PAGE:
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The Buzzsaw Ain’t No Velvet (Review: "Velvet Buzzsaw")


The latest addition to the Netflix original movies library collection takes the shape of Velvet Buzzsaw directed by Dan Gilroy. The movie is about an assistant to the Haze Art Gallery, Josephina (Zawe Ashton) who finds a dead man, Vetril Dease (Alan Mandell), in her building and thought that she finds his paintings. Her Boss Rhodora Haze (Rene Russo) and her decide to sell his works since he has no family, is dead, plus he wanted it all burnt up anyway. But, of course, his paintings are haunted. But, Dease’s paintings don’t actually kill people; they possess some other artwork to do the killing. Dease’s paintings are a mob boss and the others around him are for hire. They come alive and all. But they only target those that want to make money off the works and not those who stare and admire them. And four out of the six dead people become part of the art works that killed them.


Velvet Buzzsaw could be seen as a thriller-like movie with a sprinkle of dark humour (such as the joke about people thinking a dead body is merely art and it hitting big on Instagram or that literal bags of rubbish is great art- yes that old joke). It does have a few jump scares which can be a bit annoying but not anything to take you out of the world of these characters. I would not call it a horror although it does have some creepy imagery (and the fact that Dease really puts himself into his art… like really… literally) and uses some dark tones at certain scenes. But the overall visual of the movie is bright with the primary colours looking as if they pop out slightly more. This could add to the theme of art since you can’t paint without primary colours regardless which tubes of paint you buy.

The movie does not seem to take its self too seriously and it also doesn’t seem to mock the LA (ish) contemporary art world. The movie doesn’t hate the world it is in (and it is showing) but it gets how it can look (and to a certain extend be) to either the inside eye or the outside eye. Like some artists thinking sticking macaroni on a canvas is something to brag about (Bryan (Billy Magnussen)) to Coco (Natalia Dyer)) while others understand that creative people may need to take a break and do something for themselves only (Rhodora to Piers (John Malkovich)).

The opening credits really foreshadow the events on the film in an arty style from the scene with Josephina and the paint to Morf’s (Jake Gyllenhaal) glasses falling to the floor etc. Plus the camera work overall was something I liked since I am a fan of steady, smooth, shot where the camera was placed on a tripod or crane and not shakey hand-held. And the extreme close ups where you could see the reflection of the painting in Morf’s eyes is one of my favourite shots. Overall the composition and camera movements really pleased me. The writing was good overall except that “Velvet Buzzsaw” was Rhodora’s old band name (boooooo) but it was good that the characters spoke about people that the audience did not see such as Ricky (Josephina’s ex) and others- it gave the idea of a world outside this particular story, and there was how nice foreshadowing with Rhodora telling Morf how “in sync” they are. It was slightly and written off as one of those clichéd lines until Coco relieves close to the end that Rhodora essentially had a spy on Morf.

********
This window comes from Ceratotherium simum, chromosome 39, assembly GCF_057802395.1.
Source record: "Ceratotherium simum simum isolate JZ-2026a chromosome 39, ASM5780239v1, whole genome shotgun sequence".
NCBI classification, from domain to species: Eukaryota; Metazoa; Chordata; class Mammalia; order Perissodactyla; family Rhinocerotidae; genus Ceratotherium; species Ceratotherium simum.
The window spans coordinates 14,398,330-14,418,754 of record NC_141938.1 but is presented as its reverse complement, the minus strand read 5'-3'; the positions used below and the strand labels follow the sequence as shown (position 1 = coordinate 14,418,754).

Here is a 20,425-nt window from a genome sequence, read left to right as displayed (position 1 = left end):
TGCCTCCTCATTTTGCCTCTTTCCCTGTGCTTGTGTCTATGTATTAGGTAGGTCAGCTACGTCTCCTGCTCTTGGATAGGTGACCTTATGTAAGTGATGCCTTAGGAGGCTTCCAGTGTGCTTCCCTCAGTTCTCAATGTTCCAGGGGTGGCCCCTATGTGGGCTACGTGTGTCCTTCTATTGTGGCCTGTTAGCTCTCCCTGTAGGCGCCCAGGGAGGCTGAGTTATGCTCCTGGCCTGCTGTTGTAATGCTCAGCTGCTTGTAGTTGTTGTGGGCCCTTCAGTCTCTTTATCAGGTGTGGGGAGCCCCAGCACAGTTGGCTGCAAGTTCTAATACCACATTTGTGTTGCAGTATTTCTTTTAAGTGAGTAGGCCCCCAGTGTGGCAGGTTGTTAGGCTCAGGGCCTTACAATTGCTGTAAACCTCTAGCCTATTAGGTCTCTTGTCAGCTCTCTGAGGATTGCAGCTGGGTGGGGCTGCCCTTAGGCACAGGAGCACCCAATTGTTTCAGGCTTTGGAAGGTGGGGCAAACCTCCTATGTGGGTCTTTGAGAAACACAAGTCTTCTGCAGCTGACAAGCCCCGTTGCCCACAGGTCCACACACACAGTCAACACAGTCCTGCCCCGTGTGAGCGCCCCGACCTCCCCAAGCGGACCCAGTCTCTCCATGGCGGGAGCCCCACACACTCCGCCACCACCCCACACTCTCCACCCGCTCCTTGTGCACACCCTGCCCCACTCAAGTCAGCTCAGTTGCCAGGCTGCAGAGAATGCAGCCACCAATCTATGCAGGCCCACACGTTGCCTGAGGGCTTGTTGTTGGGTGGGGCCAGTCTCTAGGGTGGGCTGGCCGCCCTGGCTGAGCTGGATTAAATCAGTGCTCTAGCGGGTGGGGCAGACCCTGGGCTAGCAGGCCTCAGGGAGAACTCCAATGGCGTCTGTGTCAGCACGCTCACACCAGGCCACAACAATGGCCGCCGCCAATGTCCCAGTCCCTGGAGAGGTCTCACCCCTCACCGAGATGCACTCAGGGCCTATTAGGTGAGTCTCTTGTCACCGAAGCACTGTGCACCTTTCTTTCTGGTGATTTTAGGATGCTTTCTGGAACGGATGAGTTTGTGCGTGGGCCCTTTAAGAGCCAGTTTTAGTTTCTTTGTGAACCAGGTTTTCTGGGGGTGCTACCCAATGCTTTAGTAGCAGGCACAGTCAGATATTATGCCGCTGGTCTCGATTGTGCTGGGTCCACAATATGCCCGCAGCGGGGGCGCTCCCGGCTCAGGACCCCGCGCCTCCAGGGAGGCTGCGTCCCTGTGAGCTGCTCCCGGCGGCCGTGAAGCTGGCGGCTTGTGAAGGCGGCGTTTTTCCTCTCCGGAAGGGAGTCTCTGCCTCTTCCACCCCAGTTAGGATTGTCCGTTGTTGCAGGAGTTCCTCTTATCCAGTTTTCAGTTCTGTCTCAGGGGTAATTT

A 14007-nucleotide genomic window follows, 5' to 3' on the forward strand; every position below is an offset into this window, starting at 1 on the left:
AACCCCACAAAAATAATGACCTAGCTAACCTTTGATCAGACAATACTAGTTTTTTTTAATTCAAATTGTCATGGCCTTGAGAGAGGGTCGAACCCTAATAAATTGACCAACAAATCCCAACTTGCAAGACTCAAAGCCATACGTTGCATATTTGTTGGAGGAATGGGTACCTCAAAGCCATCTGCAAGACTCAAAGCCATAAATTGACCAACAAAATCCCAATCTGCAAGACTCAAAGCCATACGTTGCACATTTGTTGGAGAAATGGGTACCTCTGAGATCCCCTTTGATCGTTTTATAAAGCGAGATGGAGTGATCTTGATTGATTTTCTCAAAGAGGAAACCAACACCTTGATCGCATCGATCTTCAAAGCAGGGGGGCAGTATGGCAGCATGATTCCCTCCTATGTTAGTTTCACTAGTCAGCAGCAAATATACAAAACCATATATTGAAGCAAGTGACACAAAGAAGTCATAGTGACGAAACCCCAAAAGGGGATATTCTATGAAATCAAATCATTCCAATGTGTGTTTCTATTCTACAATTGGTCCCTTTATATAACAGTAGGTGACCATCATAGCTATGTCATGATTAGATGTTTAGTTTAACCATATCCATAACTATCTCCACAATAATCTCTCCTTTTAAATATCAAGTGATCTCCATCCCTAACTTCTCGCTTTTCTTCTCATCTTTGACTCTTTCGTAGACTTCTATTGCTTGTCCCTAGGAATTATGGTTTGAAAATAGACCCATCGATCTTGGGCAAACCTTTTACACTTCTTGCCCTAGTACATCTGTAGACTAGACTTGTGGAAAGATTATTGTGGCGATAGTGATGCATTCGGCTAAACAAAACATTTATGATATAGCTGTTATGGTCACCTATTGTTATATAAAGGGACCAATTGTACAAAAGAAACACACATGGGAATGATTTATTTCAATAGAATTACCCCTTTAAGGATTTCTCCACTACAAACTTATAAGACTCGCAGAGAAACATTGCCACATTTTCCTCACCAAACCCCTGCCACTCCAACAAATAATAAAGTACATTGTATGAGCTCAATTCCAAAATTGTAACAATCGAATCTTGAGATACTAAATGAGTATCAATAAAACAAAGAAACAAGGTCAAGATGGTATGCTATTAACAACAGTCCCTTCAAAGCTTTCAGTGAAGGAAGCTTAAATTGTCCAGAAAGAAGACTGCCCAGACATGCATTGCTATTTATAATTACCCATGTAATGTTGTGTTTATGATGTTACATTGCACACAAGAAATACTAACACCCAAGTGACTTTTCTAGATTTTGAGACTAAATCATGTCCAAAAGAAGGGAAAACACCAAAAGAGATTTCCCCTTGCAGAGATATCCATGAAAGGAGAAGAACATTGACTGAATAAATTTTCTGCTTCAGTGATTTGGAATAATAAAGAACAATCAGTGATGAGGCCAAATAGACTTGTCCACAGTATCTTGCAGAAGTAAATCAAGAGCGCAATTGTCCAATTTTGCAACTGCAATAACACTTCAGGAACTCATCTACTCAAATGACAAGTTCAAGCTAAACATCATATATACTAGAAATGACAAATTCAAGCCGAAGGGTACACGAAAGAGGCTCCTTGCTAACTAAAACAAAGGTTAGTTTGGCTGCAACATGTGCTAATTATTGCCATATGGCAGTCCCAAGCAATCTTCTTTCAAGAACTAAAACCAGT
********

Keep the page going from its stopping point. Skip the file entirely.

Speaking of Morf, Gyllenhaal did a fantastic job bring the world renowned art critic that all artists want to please to the Netflix screen. Morf’s mannerism is light but spot on, and a total change in body language, posture, voice and even facial expression. But it was not cartoony but it could at times slightly boarder on it but not too much to distract you like when Morf was angry and arguing with Josephina. He was a standout evening when his obsession with the paintings was beginning to take over. Another cherry on the acting cake is Gretchen (Toni Collette) who was funny and fun to watch but was a touch more cartoony to me.

Come to think of it, it as if the artists are more grounded while the sellers and gallery owners are less so… I think. Except Coco who I would suspect has a breakdown after always running into dead bodies. The acting was really good but it felt as if Josephina was more on the ‘straight’ serious side and although Ashton could play a bit with the character she could not do as much as the other actors- dues to the direction of her character not due to her acting ability. She was not as grounded as Coco at times but she was not at the level of the others. I’m just nit-picking and it more of a personal preference I have.


Anyway if you are into super-light horror and thriller and like paintings (I think a lot of the paintings were oil????) than have a watch at Velvet Buzzsaw. The film is good and there were moment that stick out to me but not sure if it is yet one for the ages.


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